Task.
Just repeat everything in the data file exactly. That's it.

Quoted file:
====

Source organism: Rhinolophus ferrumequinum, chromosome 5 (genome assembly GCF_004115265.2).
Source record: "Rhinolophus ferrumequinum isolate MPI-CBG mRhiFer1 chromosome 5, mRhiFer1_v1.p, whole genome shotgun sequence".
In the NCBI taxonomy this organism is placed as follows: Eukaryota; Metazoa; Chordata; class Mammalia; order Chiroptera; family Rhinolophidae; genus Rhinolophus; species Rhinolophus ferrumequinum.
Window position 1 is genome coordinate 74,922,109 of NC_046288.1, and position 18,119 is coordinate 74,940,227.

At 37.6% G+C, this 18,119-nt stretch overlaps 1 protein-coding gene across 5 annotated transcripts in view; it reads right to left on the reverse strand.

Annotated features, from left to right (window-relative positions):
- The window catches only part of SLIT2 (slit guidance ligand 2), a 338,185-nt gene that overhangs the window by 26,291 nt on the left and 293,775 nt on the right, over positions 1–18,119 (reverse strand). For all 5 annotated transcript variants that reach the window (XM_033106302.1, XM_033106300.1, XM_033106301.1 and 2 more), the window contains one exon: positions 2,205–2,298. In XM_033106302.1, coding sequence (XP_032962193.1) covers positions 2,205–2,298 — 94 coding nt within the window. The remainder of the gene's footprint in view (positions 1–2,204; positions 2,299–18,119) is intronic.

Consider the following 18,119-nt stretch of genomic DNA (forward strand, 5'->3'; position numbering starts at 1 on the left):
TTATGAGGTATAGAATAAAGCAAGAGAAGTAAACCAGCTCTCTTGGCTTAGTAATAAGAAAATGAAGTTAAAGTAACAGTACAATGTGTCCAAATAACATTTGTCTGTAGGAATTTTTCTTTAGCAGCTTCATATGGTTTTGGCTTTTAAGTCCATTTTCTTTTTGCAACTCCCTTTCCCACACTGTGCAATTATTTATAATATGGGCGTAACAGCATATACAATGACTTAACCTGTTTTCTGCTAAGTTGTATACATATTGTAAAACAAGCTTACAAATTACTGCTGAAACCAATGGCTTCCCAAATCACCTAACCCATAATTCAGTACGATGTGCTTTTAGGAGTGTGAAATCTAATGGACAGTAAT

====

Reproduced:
Source organism: Rhinolophus ferrumequinum, chromosome 5 (genome assembly GCF_004115265.2).
Source record: "Rhinolophus ferrumequinum isolate MPI-CBG mRhiFer1 chromosome 5, mRhiFer1_v1.p, whole genome shotgun sequence".
In the NCBI taxonomy this organism is placed as follows: Eukaryota; Metazoa; Chordata; class Mammalia; order Chiroptera; family Rhinolophidae; genus Rhinolophus; species Rhinolophus ferrumequinum.
Window position 1 is genome coordinate 74,922,109 of NC_046288.1, and position 18,119 is coordinate 74,940,227.

At 37.6% G+C, this 18,119-nt stretch overlaps 1 protein-coding gene across 5 annotated transcripts in view; it reads right to left on the reverse strand.

Annotated features, from left to right (window-relative positions):
- The window catches only part of SLIT2 (slit guidance ligand 2), a 338,185-nt gene that overhangs the window by 26,291 nt on the left and 293,775 nt on the right, over positions 1–18,119 (reverse strand). For all 5 annotated transcript variants that reach the window (XM_033106302.1, XM_033106300.1, XM_033106301.1 and 2 more), the window contains one exon: positions 2,205–2,298. In XM_033106302.1, coding sequence (XP_032962193.1) covers positions 2,205–2,298 — 94 coding nt within the window. The remainder of the gene's footprint in view (positions 1–2,204; positions 2,299–18,119) is intronic.

Consider the following 18,119-nt stretch of genomic DNA (forward strand, 5'->3'; position numbering starts at 1 on the left):
TTATGAGGTATAGAATAAAGCAAGAGAAGTAAACCAGCTCTCTTGGCTTAGTAATAAGAAAATGAAGTTAAAGTAACAGTACAATGTGTCCAAATAACATTTGTCTGTAGGAATTTTTCTTTAGCAGCTTCATATGGTTTTGGCTTTTAAGTCCATTTTCTTTTTGCAACTCCCTTTCCCACACTGTGCAATTATTTATAATATGGGCGTAACAGCATATACAATGACTTAACCTGTTTTCTGCTAAGTTGTATACATATTGTAAAACAAGCTTACAAATTACTGCTGAAACCAATGGCTTCCCAAATCACCTAACCCATAATTCAGTACGATGTGCTTTTAGGAGTGTGAAATCTAATGGACAGTAAT